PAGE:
Romero and Cracknell quit End to End record bid after 504 miles
9.45am Tuesday. Olympic champions Rebecca Romero and James Cracknell have quit their attempt to break Andy Wilkinson and Lynne Taylor's Road Records Association mixed tandem End to End. The Olympic pair's brave attempt ended at Johnstone Bridge in Scotland after 504 miles, despite being 30 minutes up on their schedule.
According to the RRA control, Romero was advised to stop on medical grounds, thought to be extreme saddle soreness.
They were attempting to cut three hours off Wilko and Taylor's time of two days, three hours, 19 minutes and 23 seconds established in 2000.
Since the start from Land's End at 5am Monday morning, the longest stop the pair had was a 20 minute break last night.
"It was a valiant attempt," said Mike Johnson, chairman of the RRA. "But from Shap Summit to Johnson Bridge, they had lots of rain. But yesterday they had a perfect day, with a south westerley and southerly wind, they were bowling along."
He felt that the failed attempt by the two high profile Olympic gold medallists had raised the profile of record breaking.
"There's been more interest in this attempt by RRA members and outsiders than for a long time. I've taken over 400 calls on the phone these past 36 hours."
6.21am Tuesday. Olympic champions Rebecca Romero and James Cracknell
have passed the half-way point on their 843-mile End to End record attempt begun at first light yesterday morning.
They were riding strongly and closing on the Scottish border on the A66, just south of Penrith, having conceded a chunk of their advantage overnight.
But they were still 20 minutes ahead of their schedule, having earlier crossed the first major climb on the epic End to End, topping Shap Fell summit which lies just east of the Lake District at 5.50am, after 436 miles.
Andy Wilkinson, who with Lynne Taylor, holds the current mixed tandem record, followed them as far as Preston earlier last night.
"I saw both of them taking turns on the front. They seemed happy and relaxed," reported Wilkinson. But their riding style concerned him. "No big problems, but they were all over the tandem. Still, they've got dream conditions, a little wet, but warm with a good tail wind."
John Arnold, who with Arnold Crimes broke the tandem tricycle End to End in 1954 (two days, four hours, 26 minutes) was at the roadside to see them through just north of Warrington.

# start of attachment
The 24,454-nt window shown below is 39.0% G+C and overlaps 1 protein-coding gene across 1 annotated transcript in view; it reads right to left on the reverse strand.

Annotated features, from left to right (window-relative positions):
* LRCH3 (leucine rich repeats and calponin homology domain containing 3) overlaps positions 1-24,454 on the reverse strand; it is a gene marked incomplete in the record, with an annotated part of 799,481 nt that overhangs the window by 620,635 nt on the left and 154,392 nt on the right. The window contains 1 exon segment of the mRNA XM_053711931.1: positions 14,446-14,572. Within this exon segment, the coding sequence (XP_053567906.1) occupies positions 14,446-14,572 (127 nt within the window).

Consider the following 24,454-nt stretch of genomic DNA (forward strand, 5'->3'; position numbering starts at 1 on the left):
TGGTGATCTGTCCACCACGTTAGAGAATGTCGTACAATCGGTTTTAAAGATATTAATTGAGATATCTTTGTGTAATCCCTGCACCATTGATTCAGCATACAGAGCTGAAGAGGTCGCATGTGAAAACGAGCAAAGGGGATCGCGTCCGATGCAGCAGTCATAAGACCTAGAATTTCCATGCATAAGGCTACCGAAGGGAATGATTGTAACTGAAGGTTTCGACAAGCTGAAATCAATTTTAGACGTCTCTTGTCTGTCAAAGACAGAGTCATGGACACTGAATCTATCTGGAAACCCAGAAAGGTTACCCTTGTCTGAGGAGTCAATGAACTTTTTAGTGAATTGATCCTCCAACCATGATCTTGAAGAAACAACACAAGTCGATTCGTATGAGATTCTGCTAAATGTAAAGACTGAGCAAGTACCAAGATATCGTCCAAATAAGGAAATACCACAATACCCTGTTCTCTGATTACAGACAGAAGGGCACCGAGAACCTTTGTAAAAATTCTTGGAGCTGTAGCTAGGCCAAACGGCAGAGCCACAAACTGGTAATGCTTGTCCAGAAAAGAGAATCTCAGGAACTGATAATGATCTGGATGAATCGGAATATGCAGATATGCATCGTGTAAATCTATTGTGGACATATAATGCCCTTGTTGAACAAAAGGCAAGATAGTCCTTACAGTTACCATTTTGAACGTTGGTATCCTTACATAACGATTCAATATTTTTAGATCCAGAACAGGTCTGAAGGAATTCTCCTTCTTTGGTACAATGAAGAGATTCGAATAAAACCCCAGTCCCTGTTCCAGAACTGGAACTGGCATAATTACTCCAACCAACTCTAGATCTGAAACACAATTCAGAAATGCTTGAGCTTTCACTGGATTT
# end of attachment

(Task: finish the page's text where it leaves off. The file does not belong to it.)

•At 5pm Monday they had covered 235 miles and were 60 minutes up on schedule north of Gloucester, with Romero on the front the past 45 minutes. Conditions are good, dry, and wind-assisted.
•BY 2pm Monday afternoon, Olympic champions Rebecca Romero and James Cracknell had covered approximately 180 miles in nine hours and were 55 minutes ahead of their End to End record schedule.
Romero was taking her turn on the front of the tandem on the approach to the southern outskirts of Bristol. Immediately ahead of them were the hills at Rington.
The pair are looking comfortable, according to their roadcrew in the following vehicle, monitoring progress of their attempt on the Road Records Association (RRA) End to End mixed tandem record.
Earlier this morning they passed through Launcestor, after 75 miles. They had a wet 5am start from Lands End, but the roads soon dried under a favourable south westerly wind.
Cracknell started as pilot, with Romero riding stoker, and the strategy is for them to swap places during the attempt.
To facilitate this, the road crew carry a second tandem set up to suit Romero's position.
Romero made history in Beijing last year, when she become the first athlete to win Olympic medals in two different sports (silver in rowing in 2004, and two golds in the cycling pursuit and team pursuit 2008).
This record attempt marks her first racing comeback since Beijing.
Cracknell, who has two Olympic golds in rowing, and six world titles, has since taken up triathlon, but is best known these days for extreme challenges such as rowing the Atlantic and racing across the South Pole.
The End to End record attempt is publicise the Deloitte Ride Across Britain in 2010, a nine-day challenge running the opposite course, from John O'Groats in Scotland to Land's End.
The ride is open to mixed abilities who can average 109 miles a day, and it can be ridden solo or in relay.
The event will raise funds for Paralympics GB.
Full information was published in Cycling Weekly, July 30.
For more information, visit: www.rideacrossbritain.com